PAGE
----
Many of you will recognize this timeless quote. Its lesson is simple and profound: Every prepared individual should be acutely aware of his or her own strengths and weaknesses, as well as those of opponents. Self-awareness can be earned through training and feedback from peers, but accurate intel on the enemy isn’t always so easy to come by, especially if that enemy is wise enough to play his cards close to the chest. This is why military strategists throughout history have placed such a heavy emphasis on reconnaissance — the search for information in unknown or hostile territory. Whether you’re fighting a war or simply trying to pass through a dangerous area safely, this information is absolutely critical to your survival and the success of your mission. Beyond combat zones, reconnaissance skills can help you observe, record, and share important details about your surroundings with your family or friends. This might include the most efficient routes of travel, alternate escape routes, potential danger areas, signs of recent human activity, and ideal observation points or camp sites.
Reconnaissance is frequently taught to members of the military and law enforcement, but the general public is rarely afforded glimpses into this valuable skill set, short of perusing books and field manuals on the topic. U.S. Army FM 3-98 Reconnaissance and Security Operations is a good place to start reading and can be found in PDF format via Google search. However, its tone is dry and academic, and many of the techniques within only apply to established military infrastructure. Most importantly, reading about a subject is never quite as effective as experiencing it firsthand — we wanted to get out into the wilderness and test ourselves.
In order to get some realistic training, we headed up into the White Mountains in eastern Arizona to take a two-day Rural Reconnaissance class with a training organization known as Guerrilla Mentor. As you might guess from the name, Guerrilla Mentor was established with the goal of teaching the principles of a somewhat controversial subject — asymmetric or “guerrilla” warfare — to American civilians, law enforcement, and military personnel. Founder and lead instructor Timothy Lacy has no shortage of experience with this subject. Lacy started out as a U.S. Army infantryman before being assigned to a scout platoon, where he was trained in reconnaissance by Ranger and Special Forces qualified noncommissioned officers. He also spent 16 years in law enforcement, where he applied those same reconnaissance principles to detect and track narcotics production and movement through rural areas. He also spent several years working overseas, including training and leading indigenous forces and working as part of a close protection team. He made it clear that he encourages patriots and prepared civilians to learn and understand these guerrilla tactics because, if America ever finds itself embroiled in a second civil war or “without rule of law” scenario, these are the very same tactics that’ll be employed, just as they’ve been in other conflicts around the world.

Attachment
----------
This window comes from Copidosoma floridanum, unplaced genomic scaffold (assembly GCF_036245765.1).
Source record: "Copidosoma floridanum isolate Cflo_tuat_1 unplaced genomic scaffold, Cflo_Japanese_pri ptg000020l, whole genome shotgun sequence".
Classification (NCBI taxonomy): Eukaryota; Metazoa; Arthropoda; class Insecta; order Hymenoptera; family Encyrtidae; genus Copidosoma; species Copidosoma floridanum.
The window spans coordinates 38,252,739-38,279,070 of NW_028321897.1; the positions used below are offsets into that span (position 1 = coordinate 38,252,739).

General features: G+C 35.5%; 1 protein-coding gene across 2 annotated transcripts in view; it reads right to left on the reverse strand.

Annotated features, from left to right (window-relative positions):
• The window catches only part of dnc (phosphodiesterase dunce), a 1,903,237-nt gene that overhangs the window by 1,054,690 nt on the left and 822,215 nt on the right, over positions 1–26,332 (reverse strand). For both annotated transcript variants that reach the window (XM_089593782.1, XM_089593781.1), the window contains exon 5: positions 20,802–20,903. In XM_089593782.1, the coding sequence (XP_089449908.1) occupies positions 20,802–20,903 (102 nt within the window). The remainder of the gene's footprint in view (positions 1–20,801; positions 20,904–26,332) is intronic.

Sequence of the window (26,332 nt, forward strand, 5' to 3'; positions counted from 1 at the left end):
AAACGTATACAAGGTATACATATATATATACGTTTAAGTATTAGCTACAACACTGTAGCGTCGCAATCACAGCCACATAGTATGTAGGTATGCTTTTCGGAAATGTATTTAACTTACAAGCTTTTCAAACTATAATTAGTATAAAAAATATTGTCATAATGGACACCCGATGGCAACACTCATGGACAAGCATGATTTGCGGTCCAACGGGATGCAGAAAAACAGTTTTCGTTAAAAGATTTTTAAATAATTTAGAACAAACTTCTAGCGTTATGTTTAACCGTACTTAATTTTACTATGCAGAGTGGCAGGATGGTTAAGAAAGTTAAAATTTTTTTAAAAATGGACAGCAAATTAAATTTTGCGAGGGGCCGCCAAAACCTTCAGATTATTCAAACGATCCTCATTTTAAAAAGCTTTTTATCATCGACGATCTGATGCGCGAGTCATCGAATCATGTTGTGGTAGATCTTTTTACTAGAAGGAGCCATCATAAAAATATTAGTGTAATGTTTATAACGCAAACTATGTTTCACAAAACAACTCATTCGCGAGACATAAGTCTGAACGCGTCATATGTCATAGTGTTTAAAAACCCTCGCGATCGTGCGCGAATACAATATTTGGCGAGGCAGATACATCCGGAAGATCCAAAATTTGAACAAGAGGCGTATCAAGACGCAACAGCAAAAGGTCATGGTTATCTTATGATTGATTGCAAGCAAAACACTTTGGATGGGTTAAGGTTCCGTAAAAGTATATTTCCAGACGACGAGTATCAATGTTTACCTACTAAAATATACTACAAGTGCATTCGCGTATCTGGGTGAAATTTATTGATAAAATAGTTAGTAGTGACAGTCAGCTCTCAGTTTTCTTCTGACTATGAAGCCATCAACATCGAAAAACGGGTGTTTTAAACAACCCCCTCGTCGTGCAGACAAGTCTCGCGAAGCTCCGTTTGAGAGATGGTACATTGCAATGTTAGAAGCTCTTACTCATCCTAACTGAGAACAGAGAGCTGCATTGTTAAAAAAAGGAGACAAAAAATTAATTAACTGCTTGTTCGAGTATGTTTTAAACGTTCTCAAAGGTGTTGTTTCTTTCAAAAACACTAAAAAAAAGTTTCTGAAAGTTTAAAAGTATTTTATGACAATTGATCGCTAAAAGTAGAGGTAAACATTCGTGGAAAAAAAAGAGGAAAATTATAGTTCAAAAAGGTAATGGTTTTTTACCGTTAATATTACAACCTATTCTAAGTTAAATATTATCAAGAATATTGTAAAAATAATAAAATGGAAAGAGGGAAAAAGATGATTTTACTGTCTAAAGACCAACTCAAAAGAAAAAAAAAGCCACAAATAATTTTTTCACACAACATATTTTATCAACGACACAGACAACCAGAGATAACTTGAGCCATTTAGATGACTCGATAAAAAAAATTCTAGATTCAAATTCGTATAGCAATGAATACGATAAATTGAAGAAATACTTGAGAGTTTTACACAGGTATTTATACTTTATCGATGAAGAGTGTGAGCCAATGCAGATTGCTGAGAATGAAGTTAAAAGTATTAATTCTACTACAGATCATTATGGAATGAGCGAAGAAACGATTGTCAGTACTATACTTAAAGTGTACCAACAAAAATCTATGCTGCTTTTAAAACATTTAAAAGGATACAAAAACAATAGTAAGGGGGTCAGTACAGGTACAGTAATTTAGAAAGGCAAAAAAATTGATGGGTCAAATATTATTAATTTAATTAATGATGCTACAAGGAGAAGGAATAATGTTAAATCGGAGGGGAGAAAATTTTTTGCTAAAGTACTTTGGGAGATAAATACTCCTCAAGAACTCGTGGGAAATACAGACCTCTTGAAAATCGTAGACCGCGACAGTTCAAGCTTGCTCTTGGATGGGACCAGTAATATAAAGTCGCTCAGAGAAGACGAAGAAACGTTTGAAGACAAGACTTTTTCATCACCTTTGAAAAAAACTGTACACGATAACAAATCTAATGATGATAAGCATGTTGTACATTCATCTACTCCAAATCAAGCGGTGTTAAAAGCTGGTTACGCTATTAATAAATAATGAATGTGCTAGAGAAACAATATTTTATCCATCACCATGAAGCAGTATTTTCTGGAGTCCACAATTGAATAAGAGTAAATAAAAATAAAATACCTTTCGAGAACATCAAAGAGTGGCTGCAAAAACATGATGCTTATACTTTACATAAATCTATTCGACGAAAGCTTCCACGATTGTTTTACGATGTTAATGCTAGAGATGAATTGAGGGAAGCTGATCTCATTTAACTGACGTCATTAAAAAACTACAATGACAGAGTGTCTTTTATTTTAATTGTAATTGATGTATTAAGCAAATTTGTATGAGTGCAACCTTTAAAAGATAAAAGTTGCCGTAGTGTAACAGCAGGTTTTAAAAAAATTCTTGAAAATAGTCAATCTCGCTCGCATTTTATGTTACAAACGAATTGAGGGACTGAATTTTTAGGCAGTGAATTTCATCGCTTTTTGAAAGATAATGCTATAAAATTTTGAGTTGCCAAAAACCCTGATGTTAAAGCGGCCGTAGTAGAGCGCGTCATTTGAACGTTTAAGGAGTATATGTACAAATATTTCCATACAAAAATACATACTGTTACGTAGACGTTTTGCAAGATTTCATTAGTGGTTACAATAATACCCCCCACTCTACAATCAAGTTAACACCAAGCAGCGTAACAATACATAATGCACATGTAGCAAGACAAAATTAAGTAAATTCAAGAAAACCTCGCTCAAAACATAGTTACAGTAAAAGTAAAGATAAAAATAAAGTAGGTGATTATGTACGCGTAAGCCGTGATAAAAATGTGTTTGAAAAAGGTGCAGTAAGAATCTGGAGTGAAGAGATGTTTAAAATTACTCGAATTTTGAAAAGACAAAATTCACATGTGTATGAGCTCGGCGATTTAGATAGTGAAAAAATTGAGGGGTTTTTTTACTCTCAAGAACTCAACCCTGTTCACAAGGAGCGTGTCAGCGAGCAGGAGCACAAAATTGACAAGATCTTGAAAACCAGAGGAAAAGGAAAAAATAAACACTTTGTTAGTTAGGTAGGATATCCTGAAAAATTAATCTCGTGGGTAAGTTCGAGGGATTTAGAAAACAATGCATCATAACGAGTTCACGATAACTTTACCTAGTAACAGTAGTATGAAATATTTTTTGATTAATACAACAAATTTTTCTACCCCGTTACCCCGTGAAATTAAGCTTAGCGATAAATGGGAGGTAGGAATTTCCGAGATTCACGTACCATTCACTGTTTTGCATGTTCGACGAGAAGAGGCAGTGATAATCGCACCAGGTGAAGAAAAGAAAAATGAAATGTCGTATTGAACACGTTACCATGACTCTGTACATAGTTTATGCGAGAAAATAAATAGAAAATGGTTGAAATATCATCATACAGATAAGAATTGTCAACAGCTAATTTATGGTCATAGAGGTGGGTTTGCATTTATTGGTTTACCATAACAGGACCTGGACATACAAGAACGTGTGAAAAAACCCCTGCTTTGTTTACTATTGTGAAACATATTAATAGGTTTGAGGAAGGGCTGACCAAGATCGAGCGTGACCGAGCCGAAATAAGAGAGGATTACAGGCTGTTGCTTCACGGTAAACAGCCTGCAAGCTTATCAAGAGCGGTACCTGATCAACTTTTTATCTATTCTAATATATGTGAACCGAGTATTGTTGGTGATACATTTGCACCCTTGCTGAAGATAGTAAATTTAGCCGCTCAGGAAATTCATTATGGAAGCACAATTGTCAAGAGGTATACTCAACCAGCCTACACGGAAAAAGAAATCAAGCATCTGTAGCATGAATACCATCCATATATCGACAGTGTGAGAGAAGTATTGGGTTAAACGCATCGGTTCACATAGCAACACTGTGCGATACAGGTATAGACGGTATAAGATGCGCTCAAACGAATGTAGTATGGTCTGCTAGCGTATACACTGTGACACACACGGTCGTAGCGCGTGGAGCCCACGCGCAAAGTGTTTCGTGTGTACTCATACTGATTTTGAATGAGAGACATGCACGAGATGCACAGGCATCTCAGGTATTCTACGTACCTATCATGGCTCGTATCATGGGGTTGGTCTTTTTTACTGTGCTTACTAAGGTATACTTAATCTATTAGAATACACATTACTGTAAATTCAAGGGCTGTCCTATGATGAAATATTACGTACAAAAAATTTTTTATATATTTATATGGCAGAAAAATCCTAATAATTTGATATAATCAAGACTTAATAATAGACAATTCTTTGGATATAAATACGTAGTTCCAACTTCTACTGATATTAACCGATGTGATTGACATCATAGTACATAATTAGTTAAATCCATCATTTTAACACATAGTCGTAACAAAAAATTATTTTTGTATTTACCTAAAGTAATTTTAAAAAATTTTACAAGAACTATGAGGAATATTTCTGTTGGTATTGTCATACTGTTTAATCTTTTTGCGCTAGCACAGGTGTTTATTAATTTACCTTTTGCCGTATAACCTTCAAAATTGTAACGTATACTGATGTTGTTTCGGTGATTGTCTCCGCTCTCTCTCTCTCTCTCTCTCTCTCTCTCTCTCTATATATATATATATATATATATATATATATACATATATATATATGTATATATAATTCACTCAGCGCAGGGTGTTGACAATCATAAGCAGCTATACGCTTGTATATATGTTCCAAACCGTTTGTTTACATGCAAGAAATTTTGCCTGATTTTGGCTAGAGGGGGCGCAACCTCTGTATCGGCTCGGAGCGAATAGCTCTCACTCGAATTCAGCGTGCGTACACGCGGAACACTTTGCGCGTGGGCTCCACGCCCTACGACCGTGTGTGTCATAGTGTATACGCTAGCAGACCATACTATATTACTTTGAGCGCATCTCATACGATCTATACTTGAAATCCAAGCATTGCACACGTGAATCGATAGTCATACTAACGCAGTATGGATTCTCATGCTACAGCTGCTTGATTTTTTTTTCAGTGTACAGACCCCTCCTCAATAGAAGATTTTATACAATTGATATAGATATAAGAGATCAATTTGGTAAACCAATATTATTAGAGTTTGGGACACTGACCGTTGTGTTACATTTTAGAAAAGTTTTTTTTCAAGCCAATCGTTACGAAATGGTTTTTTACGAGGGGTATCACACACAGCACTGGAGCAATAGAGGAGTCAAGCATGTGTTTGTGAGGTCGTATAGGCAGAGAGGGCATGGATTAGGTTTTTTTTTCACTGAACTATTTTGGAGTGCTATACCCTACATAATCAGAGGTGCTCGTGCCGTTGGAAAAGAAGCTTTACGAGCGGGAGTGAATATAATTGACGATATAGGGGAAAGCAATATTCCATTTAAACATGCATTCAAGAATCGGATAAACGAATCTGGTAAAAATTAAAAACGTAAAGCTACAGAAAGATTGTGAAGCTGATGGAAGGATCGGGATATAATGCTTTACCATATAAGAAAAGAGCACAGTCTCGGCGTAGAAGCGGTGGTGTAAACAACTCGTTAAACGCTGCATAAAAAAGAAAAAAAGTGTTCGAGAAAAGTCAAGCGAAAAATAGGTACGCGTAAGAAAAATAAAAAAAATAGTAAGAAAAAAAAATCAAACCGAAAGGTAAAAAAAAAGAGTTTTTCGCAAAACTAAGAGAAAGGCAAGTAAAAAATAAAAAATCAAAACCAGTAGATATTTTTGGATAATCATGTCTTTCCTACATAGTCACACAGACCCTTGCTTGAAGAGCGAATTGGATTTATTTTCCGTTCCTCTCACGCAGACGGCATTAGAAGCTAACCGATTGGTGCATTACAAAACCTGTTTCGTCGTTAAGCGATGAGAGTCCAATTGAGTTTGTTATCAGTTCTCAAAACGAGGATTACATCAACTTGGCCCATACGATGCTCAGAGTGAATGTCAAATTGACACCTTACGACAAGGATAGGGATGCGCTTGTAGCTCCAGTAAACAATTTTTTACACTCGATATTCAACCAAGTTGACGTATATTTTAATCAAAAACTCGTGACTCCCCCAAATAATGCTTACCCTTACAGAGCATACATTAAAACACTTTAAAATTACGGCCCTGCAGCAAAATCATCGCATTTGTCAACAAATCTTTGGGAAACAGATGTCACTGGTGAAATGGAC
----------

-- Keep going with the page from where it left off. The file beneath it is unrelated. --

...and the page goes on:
Simulating a Recon Patrol
The U.S. Army Ranger Handbook states, “Infantry platoons and squads primarily conduct two types of patrols: reconnaissance and combat.” It’s important to understand the difference between the two, since the goal of a recon mission is to observe the enemy and report back while avoiding conflict. If the mission goes awry and leads to a fight, you should have just enough firepower to break contact and retreat.
On the morning of the first day of the course, students met at a remote campsite among the tranquil pine trees, where we would remain for the next two days. Each student was required to bring a realistic gear loadout — a rifle or carbine with spare magazines, chest rig or load-bearing vest, individual first-aid kit, knife, binoculars, navigation tools, camouflage clothing and grease paint, and a patrol pack to carry it all. We brought our own trail food and water, and slept on the ground in bivvy sacks or under tarps (tents were forbidden).
The first day of the course was focused on teaching students the principles of reconnaissance patrolling; the second day would test those skills as the students set out on a simulated patrol to gather information on enemy forces, a role played by Guerrilla Mentor assistant instructors. Outside of actual hostile territory, this type of force-on-force training is the most true-to-life way to learn. Read on as we discuss each phase of a recon patrol and explain how it applied to our simulated mission during the class.
Planning & Preparation
Before setting foot in the field, gather all existing intel —in rural areas, this will include topographic maps and aerial photos; in urban areas, you might look at social media posts and Google Street View. Eyewitness reports can also provide valuable (but sometimes unreliable) intel. All of this should be combined to formulate a plan that outlines:
A patrol base or forward operating base (FOB) location, far enough from the objective to be relatively safe for a brief stay
Primary and secondary routes from the base to the objective
An objective rally point (ORP) location, which serves as a place for the patrol group to gather near the objective, and fall back to afterward
Potential rally and resupply points along the routes
Population centers, terrain features, and known enemy positions to avoid
Resources needed to accomplish the mission, such as food, water, gear, and vehicles
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